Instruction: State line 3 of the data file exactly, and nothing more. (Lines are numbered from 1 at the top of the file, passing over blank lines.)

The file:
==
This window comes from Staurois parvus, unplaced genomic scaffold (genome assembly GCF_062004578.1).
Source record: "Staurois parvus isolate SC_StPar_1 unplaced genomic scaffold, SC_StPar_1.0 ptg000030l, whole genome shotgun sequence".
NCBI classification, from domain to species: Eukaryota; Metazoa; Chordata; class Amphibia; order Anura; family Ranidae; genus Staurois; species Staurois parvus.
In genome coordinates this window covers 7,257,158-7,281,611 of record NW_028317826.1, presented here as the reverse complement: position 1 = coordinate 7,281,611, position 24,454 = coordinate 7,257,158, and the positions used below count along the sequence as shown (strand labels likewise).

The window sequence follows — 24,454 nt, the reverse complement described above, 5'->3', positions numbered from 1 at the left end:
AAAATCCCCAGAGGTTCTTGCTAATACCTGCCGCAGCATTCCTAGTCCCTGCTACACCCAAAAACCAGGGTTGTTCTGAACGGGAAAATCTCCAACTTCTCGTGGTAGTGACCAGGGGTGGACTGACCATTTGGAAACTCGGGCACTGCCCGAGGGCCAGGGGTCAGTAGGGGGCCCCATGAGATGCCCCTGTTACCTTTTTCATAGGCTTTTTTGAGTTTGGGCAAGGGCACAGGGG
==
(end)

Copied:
NCBI classification, from domain to species: Eukaryota; Metazoa; Chordata; class Amphibia; order Anura; family Ranidae; genus Staurois; species Staurois parvus.